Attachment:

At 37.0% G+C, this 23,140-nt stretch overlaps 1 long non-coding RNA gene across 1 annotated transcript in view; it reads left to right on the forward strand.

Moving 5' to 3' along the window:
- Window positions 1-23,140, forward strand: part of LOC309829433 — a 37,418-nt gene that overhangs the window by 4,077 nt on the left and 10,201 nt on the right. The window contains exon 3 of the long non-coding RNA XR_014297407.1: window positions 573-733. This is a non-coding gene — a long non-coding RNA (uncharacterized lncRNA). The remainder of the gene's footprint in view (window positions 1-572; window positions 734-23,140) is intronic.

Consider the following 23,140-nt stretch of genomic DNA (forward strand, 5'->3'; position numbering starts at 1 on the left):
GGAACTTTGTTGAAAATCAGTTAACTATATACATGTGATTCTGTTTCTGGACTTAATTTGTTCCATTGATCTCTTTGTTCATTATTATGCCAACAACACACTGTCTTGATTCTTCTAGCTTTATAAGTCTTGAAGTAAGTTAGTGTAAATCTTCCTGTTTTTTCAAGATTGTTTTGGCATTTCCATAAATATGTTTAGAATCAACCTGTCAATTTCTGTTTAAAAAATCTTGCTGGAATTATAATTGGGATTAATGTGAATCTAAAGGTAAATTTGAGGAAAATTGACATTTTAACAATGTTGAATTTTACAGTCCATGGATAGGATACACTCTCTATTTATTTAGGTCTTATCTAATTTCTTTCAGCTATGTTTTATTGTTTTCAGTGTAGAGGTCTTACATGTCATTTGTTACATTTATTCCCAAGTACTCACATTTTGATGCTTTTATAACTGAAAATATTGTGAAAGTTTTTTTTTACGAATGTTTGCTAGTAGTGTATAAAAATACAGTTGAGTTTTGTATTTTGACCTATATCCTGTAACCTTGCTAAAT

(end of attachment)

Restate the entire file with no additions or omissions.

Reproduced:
At 37.0% G+C, this 23,140-nt stretch overlaps 1 long non-coding RNA gene across 1 annotated transcript in view; it reads left to right on the forward strand.

Moving 5' to 3' along the window:
- Window positions 1-23,140, forward strand: part of LOC309829433 — a 37,418-nt gene that overhangs the window by 4,077 nt on the left and 10,201 nt on the right. The window contains exon 3 of the long non-coding RNA XR_014297407.1: window positions 573-733. This is a non-coding gene — a long non-coding RNA (uncharacterized lncRNA). The remainder of the gene's footprint in view (window positions 1-572; window positions 734-23,140) is intronic.

Consider the following 23,140-nt stretch of genomic DNA (forward strand, 5'->3'; position numbering starts at 1 on the left):
GGAACTTTGTTGAAAATCAGTTAACTATATACATGTGATTCTGTTTCTGGACTTAATTTGTTCCATTGATCTCTTTGTTCATTATTATGCCAACAACACACTGTCTTGATTCTTCTAGCTTTATAAGTCTTGAAGTAAGTTAGTGTAAATCTTCCTGTTTTTTCAAGATTGTTTTGGCATTTCCATAAATATGTTTAGAATCAACCTGTCAATTTCTGTTTAAAAAATCTTGCTGGAATTATAATTGGGATTAATGTGAATCTAAAGGTAAATTTGAGGAAAATTGACATTTTAACAATGTTGAATTTTACAGTCCATGGATAGGATACACTCTCTATTTATTTAGGTCTTATCTAATTTCTTTCAGCTATGTTTTATTGTTTTCAGTGTAGAGGTCTTACATGTCATTTGTTACATTTATTCCCAAGTACTCACATTTTGATGCTTTTATAACTGAAAATATTGTGAAAGTTTTTTTTTACGAATGTTTGCTAGTAGTGTATAAAAATACAGTTGAGTTTTGTATTTTGACCTATATCCTGTAACCTTGCTAAAT